Maximizing Insurance Agency Value Consulting Case Studies

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When we were first thinking of selling our New England-based agency we reached out to several consultants, including HE Candage. HE Candage’s rates were comparable with the other agencies, but we were impressed by Howard’s experience and expertise and believed that he would be able to leverage the best price for us.

We were equal partners in the agency. My partner ran the insurance side of things, while I was responsible for our financial affairs. I was also on the board of a prominent local bank and they had express interest in purchasing the agency.

We thought the agency was worth about $3 million but Howard believed we had underestimated its value. He also had some reservations about the local sale. But we liked the idea: It would be a straightforward sale and, given my personal relationship, we assumed they would give us the best possible price. Despite his reservations, Howard agreed to offer his services at a slightly reduced rate if we did, indeed, sell to the bank, but if we eventually went to open market, his usual rate would apply. We accepted.

Somewhat to our surprise, Howard estimated that on the open market the agency would reach between $3.8 and $4.4 million. So we agreed that if the bank’s offer was anywhere above $3.6 million we would accept it; anything below that and Howard could pursue other buyers.

The bank hired a consultant from Florida to work through the acquisition on their behalf. It soon became apparent to Howard that the consultant knew next to nothing about the insurance industry. Howard was forced to explain everything—from how to establish the likely revenue and expenses for an agency such as ours, to how he had arrived at his evaluation, and even how to do a pro forma balance sheet.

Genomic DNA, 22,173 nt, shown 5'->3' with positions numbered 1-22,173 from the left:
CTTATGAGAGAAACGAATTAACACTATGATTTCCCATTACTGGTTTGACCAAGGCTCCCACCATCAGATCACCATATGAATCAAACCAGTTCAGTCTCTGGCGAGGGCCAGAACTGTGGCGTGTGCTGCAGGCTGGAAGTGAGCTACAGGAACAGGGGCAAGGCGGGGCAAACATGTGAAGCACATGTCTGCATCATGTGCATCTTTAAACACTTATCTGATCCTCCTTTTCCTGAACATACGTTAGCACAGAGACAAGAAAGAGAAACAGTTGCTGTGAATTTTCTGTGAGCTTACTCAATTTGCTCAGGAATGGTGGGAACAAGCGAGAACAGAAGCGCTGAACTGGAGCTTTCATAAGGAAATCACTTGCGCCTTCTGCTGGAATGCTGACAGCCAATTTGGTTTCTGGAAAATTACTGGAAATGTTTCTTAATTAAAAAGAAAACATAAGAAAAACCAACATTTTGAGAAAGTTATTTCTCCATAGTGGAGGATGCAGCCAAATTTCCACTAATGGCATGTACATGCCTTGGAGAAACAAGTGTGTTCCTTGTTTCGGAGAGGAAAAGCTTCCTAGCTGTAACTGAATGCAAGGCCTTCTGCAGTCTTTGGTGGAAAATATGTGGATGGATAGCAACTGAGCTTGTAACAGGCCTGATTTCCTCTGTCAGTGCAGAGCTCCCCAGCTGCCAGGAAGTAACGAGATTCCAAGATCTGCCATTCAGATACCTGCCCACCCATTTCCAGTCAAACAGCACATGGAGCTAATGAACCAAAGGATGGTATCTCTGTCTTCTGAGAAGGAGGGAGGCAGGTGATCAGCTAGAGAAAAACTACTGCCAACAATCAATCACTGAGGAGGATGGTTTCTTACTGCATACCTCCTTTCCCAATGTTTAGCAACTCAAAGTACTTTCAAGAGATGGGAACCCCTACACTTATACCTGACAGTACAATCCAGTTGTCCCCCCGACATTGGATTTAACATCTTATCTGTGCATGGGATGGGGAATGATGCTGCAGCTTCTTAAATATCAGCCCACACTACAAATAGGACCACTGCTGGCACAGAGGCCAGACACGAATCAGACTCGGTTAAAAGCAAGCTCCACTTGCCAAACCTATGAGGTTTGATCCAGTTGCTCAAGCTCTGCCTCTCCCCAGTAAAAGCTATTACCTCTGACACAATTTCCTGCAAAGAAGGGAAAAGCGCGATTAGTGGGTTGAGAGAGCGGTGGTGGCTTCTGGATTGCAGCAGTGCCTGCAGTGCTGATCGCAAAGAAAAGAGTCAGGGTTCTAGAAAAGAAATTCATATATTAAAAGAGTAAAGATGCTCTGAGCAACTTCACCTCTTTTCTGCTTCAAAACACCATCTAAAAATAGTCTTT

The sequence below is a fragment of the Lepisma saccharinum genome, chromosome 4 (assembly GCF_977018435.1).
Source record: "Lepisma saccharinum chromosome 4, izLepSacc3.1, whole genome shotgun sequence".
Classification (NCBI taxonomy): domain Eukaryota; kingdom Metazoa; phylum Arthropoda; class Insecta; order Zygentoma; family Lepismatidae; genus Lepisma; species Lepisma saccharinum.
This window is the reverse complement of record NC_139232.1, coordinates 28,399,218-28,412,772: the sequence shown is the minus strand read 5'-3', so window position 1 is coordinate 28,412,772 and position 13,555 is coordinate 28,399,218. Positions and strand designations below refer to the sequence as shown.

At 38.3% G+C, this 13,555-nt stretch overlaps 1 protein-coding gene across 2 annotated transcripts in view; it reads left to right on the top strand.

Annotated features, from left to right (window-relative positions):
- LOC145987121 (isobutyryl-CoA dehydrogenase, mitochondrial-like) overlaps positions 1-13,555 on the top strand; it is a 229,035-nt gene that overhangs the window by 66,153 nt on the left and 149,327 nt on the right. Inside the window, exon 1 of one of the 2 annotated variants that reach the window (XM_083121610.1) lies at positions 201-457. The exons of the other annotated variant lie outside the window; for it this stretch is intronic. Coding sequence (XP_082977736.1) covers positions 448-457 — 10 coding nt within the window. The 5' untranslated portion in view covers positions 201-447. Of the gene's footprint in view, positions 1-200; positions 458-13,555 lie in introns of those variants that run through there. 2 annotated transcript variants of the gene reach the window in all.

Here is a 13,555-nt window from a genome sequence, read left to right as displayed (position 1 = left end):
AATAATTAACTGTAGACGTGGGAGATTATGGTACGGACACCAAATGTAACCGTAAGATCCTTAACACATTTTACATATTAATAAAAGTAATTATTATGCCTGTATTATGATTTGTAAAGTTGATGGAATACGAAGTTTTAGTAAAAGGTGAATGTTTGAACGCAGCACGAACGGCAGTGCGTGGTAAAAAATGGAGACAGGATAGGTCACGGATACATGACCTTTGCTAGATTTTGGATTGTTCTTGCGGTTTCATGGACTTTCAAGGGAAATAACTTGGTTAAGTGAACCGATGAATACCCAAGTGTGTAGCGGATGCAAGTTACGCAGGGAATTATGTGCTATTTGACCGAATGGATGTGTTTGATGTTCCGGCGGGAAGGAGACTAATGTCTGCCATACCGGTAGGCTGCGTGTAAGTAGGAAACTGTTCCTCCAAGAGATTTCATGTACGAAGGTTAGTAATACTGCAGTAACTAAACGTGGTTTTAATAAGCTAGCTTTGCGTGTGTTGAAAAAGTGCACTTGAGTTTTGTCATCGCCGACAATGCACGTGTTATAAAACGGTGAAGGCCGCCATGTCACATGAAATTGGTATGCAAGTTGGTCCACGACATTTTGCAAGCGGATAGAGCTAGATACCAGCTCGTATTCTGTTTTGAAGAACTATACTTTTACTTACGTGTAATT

To our frustration, the consultant worked on the project for six months before coming back with an offer of $3.2 million. Given Howard’s expert estimate we were extremely disappointed. Howard called the bank. They were willing to negotiate the terms of the offer but not the price. He went back to the consultant: He was adamant—he had sought advice from other consultants and their opinion was that the book value for an agency of our size was $3.2 million.

Howard advised us to refuse the offer and to take the sale to the open market. It was nerve-wracking but by then we had come to trust Howard implicitly and so we agreed. Within a matter of days, Howard had opened discussions with another insurance agency that he thought would be a perfect fit for us. The asking price was $4.6 million. Three days later we had a letter of intent for the full amount…cash!

We were overjoyed.

There is no question that had we not gone with HE Candage we would have sold to the local bank for $3.2 million. After all, we had a relationship with them, and we truly believed that they would give us the best price. But here we were, just a few days later, looking at an offer that was 50% better than theirs!

On the day of the closing, I said to Howard, “If only we’d believed you that first day when you told us what we were worth. But we truly didn’t. Thank goodness we listened to you in the end!” Even with Howard’s fees, we had ultimately netted considerably more than we ever would have realized on our own.

We look back at the sale and realize that we were surrounded by people who knew their own business: we knew insurance and how to run an agency; the bank knew finance and how to invest it; but only HE Candage understood the complexities of valuing and selling an insurance agency.

Howard has since told me that, in 20 years, he has negotiated nearly 300 agency sales and in every case has achieved a higher price than originally anticipated by the seller. I hope the next agency takes his advice more quickly than we did—it’ll save them a lot of time, and make them a whole lot more money.

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